Danger to HumansAttacks on humans by great barracuda are rare. Inquisitive, sight-oriented fish, barracudas sometimes exhibit the unnerving habit of trailing snorkelers and divers. When attacks occur more often than not it is because a barracuda attempts to steal a fish from spearfishers or mistakenly interprets a shiny object, such as a diving knife, for the glint of a shiny fish. Such incidents usually consist of one very quick strike, the result of which may be a laceration and some loss of tissue. Fatalities from barracuda attacks are rare. In 1947, a death off Key West was attributed to a barracuda, followed by another case off the coast of North Carolina in 1957. A well-documented barracuda attack occurred on a free diver off Pompano Beach, Florida in 1960. The diver was bitten twice, and the resulting injuries required 31 stitches. However, such attacks are uncommon and more often than not easily preventable with a few simple precautions.
The barracuda is not listed as endangered or vulnerable with the World Conservation Union (IUCN). The IUCN is a global union of states, governmental agencies, and non-governmental organizations in a partnership that assesses the conservation status of species.
Geographical DistributionOccurring worldwide in near shore tropical and subtropical seas (30°N - 30°S), the great barracuda is common in the western Atlantic Ocean from Massachusetts (U.S.) to Brazil. It is also found in the Gulf of Mexico and the Caribbean Sea as well as the eastern Atlantic Ocean, Indo-Pacific, and the Red Sea. It is rare or absent in areas of the eastern Pacific Ocean.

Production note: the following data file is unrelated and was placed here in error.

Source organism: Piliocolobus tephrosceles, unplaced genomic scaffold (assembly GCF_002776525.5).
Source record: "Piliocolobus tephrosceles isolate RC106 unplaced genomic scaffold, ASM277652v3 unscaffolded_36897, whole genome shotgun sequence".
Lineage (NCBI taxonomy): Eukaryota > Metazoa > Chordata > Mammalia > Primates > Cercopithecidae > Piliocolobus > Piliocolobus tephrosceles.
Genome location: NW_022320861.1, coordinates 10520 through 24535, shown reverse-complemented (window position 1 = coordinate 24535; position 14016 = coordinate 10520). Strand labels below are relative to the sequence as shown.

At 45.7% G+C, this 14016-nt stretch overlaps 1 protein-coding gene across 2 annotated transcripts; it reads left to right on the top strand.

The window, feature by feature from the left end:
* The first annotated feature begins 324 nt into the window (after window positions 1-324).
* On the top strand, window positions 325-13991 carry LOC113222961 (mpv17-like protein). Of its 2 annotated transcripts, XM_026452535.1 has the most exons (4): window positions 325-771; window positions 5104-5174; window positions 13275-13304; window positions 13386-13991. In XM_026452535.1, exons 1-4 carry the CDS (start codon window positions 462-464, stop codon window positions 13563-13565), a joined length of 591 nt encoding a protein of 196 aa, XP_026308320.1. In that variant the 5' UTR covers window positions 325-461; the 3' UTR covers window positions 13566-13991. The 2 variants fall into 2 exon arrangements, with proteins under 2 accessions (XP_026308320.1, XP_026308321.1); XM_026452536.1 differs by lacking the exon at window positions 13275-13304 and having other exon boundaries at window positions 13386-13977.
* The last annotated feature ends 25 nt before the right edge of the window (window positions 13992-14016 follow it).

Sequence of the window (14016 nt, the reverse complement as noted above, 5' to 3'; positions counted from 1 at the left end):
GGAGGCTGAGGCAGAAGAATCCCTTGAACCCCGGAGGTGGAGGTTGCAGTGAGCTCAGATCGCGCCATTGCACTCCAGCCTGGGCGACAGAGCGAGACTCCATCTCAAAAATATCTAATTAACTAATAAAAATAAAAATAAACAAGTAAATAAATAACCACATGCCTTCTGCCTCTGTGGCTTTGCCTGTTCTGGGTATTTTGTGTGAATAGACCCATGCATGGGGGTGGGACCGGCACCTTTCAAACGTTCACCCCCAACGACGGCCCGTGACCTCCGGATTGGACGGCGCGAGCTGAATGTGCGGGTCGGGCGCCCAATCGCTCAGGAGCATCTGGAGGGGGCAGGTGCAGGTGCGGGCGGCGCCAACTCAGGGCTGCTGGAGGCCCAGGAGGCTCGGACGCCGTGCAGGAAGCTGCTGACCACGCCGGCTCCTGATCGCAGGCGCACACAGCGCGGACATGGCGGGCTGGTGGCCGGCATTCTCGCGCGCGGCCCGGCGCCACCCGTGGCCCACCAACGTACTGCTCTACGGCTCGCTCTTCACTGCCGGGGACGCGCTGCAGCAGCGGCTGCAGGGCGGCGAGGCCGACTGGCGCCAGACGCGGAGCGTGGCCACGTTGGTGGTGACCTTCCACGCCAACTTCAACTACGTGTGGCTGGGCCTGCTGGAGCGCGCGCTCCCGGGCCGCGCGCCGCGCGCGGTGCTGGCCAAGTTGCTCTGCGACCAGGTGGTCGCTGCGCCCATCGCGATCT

Great barracuda commonly occur in nearshore coral reefs, seagrasses, and mangroves. They may also reside in the open ocean, living predominantly at or near the surface, although they are at times found at depths to 325 feet (100m). Barracudas tend to be solitary but are sometimes found in small aggregations over reefs and sandy bottoms. Juveniles mature amongst mangroves and seagrass beds, habitats that offer cover from predators. During the second year of life, barracuda move to deeper reef habitats. Juveniles and some adults have been observed in areas that receive high amounts of freshwater input, however adults generally tend to avoid areas of brackish water.
The great barracuda has a slender, streamlined body that is round in the mid-section. The top of the head between the eyes is nearly flat and the mouth is large, containing many large sharp teeth and a projecting lower jaw. The pectoral fin tips extend to the origin of the pelvic fins. The spinous and soft dorsal fins are widely separated and the double emarginate tail fin exhibits pale tips on each lobe.